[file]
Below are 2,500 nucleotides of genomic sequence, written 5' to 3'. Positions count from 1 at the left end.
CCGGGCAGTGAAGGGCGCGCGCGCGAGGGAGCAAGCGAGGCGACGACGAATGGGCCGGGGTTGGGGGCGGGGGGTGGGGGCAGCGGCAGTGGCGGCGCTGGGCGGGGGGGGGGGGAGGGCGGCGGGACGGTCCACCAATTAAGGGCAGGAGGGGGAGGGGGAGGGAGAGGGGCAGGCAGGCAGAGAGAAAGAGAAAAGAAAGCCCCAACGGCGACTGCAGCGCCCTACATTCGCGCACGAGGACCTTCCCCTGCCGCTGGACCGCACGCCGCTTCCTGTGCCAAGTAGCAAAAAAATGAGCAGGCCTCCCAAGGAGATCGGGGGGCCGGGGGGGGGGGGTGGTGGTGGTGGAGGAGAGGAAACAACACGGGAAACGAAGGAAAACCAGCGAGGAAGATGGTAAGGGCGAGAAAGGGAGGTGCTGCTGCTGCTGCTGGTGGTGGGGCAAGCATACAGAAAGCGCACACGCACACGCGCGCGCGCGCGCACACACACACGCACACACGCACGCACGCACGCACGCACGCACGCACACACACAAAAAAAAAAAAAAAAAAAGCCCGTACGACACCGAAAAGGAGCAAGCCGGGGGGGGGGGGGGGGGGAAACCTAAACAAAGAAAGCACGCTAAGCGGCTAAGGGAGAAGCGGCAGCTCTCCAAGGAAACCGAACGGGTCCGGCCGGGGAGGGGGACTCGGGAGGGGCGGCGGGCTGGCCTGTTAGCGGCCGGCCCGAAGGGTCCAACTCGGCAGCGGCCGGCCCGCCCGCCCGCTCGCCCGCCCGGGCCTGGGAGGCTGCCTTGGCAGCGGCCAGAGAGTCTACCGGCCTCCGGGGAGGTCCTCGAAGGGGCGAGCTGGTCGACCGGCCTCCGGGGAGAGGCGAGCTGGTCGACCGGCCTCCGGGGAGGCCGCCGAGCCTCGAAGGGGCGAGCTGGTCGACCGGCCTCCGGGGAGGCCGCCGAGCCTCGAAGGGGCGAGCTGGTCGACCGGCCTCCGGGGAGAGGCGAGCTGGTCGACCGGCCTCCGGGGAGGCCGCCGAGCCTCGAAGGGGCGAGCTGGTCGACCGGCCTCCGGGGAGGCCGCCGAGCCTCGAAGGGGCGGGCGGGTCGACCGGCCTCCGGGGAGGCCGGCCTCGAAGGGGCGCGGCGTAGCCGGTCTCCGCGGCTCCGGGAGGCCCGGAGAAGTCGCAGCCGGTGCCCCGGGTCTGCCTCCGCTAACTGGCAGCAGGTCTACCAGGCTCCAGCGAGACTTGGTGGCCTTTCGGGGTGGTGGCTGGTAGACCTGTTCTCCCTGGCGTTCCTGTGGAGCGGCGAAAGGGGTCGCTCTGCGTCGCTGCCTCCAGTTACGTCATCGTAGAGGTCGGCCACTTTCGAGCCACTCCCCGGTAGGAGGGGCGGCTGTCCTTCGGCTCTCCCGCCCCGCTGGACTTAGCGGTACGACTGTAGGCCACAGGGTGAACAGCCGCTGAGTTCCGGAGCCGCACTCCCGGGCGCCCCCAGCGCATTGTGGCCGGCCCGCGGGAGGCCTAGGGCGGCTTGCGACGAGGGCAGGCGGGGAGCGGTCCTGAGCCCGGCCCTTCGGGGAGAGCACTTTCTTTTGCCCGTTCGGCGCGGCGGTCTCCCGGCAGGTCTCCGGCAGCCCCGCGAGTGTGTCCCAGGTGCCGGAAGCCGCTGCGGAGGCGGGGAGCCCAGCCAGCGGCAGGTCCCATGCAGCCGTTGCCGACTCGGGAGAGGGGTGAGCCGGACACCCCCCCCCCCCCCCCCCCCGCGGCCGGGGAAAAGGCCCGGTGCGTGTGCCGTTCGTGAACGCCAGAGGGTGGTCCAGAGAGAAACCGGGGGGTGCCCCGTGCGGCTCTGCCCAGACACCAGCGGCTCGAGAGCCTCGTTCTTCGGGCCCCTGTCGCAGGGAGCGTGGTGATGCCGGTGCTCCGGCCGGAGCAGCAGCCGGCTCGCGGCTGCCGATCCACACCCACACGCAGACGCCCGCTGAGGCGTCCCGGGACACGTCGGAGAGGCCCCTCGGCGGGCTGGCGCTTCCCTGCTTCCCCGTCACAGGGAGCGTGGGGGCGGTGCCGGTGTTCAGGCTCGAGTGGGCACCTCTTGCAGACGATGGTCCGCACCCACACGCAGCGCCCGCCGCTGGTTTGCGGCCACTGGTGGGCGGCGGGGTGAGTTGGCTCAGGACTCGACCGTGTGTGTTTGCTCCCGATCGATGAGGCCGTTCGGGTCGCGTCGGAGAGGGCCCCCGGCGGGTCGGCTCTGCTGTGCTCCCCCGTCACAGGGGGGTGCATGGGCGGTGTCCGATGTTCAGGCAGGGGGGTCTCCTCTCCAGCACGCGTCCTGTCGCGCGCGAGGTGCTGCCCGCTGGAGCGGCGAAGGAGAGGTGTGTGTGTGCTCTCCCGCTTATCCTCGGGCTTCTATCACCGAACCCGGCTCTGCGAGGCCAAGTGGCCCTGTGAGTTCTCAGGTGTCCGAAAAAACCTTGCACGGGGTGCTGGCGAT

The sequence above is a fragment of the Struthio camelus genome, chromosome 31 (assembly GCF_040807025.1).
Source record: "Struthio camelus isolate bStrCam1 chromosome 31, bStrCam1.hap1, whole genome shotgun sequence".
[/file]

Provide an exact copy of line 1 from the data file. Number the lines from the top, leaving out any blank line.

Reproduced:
Below are 2,500 nucleotides of genomic sequence, written 5' to 3'. Positions count from 1 at the left end.